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Key Features

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Essentials of Diagnosis
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  • Inflammation causes abdominal pain, diarrhea, bloody stools, fever, anorexia, fatigue, and weight loss

  • No single test is diagnostic

  • Low hemoglobin, iron, and serum albumin levels

  • Elevated erythrocyte sedimentation rate and C-reactive protein and fecal calprotectin

  • Genetic association is evident

    • 5–30% of patients identifying a family member with inflammatory bowel disease (IBD)

    • 10–20 relative risk of IBD developing in a sibling

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General Considerations
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  • IBD is most commonly differentiated into Crohn disease and ulcerative colitis

  • Etiology is multifactorial, involving a complex interaction of environmental and genetic factors leading to maladaptive immune responses to flora in the GI tract

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Clinical Findings

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Symptoms and Signs
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  • Crohn disease

    • May present as a stricturing process with abdominal pain and intestinal obstruction or as a penetrating/fistulizing form with abscess, perianal disease, or symptoms similar to acute appendicitis

    • Can affect any part of the GI tract from the lips to anus

    • Most often affects the terminal ileum and colon in children

  • Ulcerative colitis

    • Usually presents with abdominal pain and bloody diarrhea

    • Limited to the colon; usually involves the entire colon (pancolitis) in children

    • The younger the age at onset, the more severe the disease course

  • Extraintestinal manifestations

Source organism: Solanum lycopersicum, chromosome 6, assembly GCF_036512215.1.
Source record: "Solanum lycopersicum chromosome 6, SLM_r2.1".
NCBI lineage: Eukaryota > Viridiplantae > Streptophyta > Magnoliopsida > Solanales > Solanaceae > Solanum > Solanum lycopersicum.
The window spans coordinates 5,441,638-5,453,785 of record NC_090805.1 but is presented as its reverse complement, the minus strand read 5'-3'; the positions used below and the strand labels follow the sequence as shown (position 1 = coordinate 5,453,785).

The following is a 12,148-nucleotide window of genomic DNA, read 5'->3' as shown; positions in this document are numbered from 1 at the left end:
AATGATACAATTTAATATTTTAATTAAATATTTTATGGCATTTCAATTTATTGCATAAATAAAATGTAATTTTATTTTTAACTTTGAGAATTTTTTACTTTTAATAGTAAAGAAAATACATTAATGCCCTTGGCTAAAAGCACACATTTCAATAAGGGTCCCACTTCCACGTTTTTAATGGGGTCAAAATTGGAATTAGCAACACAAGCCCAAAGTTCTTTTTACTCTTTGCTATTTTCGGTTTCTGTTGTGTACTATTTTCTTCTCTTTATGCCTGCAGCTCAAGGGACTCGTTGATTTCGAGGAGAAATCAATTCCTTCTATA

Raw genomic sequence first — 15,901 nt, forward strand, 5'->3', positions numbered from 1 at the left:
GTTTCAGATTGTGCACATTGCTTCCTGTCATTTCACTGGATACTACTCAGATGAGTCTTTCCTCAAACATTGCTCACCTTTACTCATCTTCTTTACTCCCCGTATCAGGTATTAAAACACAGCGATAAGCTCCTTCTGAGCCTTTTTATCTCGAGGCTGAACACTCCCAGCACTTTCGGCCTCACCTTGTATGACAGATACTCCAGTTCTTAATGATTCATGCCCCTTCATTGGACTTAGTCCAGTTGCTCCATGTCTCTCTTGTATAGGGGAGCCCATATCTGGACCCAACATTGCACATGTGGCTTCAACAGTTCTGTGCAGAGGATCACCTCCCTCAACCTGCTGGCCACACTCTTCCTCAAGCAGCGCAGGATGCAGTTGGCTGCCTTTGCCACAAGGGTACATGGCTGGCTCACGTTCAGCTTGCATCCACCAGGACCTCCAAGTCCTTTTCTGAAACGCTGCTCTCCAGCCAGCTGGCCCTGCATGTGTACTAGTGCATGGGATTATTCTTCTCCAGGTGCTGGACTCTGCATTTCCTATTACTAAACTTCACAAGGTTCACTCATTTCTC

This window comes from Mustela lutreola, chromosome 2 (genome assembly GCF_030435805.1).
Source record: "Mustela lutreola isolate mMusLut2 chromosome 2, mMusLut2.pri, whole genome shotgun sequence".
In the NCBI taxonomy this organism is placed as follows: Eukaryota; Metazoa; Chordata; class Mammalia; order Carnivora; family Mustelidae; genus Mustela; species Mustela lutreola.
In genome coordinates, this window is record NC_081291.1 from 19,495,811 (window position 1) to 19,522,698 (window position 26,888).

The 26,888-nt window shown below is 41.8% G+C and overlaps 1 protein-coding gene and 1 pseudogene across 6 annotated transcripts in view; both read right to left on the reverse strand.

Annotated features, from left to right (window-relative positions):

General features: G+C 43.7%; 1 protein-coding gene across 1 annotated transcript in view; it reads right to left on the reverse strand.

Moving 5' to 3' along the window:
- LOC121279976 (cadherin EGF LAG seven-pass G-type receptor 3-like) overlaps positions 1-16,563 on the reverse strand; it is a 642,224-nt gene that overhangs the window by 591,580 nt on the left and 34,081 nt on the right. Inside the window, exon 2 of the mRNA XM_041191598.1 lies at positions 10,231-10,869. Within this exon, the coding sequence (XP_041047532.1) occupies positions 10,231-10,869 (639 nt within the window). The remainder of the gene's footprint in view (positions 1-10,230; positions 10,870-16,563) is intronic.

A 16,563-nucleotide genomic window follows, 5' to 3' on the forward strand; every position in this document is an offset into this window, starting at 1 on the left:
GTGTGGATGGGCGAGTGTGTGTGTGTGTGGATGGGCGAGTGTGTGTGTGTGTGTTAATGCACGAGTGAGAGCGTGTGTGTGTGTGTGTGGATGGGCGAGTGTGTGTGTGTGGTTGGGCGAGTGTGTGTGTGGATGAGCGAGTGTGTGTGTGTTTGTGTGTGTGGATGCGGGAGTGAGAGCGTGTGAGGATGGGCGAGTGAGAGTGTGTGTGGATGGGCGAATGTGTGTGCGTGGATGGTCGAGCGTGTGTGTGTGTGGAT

• Common in both forms of IBD

    • May precede the intestinal complaints

    • Include uveitis, recurrent oral aphthous ulcers, arthritis, growth and pubertal delay, liver involvement (typically primary sclerosing cholangitis), rash (erythema nodosa and pyoderma gangrenosum), and iron deficiency anemia

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Differential Diagnosis
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  • Irritable bowel syndrome

  • Lactose intolerance

  • Rheumatoid arthritis

  • Systemic lupus erythematosus or other vasculitis

  • Celiac disease

  • Hypopituitarism

  • Behçet disease

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Diagnosis

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  • Diagnosis is based on typical presentation, course, radiographic, endoscopic, and histologic findings, and exclusion of other disorders

  • IBD-related serum antibodies are frequently present

    • Antibodies to Saccharomyces cerevisiae (ASCA) in 60% of patients with Crohn disease

    • Perinuclear antineutrophil cytoplasmic antibodies (pANCAs) in 70% of patients with ulcerative colitis

    • Antibodies may be helpful in differentiating Crohn disease from ulcerative colitis, but they are neither sensitive nor specific enough to be diagnostic

  • Abdominal imaging with CT, magnetic resonance enterography, ultrasonography, and barium upper GI radiographs with small bowel follow-through may reveal small bowel disease and exclude other etiologies; findings include

    • Terminal ileal thickening

    • Enteric fistulas

    • Mucosal and mural edema

  • Upper endoscopy and ileocolonoscopy are the most useful diagnostic modalities, revealing severity and extent of upper intestinal, ileal, and colonic involvement

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Treatment

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Nonpharmacologic
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  • A high-protein, high-carbohydrate diet with normal amounts of fat is recommended

  • A diet with decreased fiber may reduce symptoms during active colitis or partial intestinal obstruction

  • However, once the colitis is controlled, increased fiber may benefit mucosal health via bacterial production of fatty acids

  • Low-lactose diet or lactase replacement may be needed temporarily for small bowel Crohn disease

  • Supplemental calories in the form of ...

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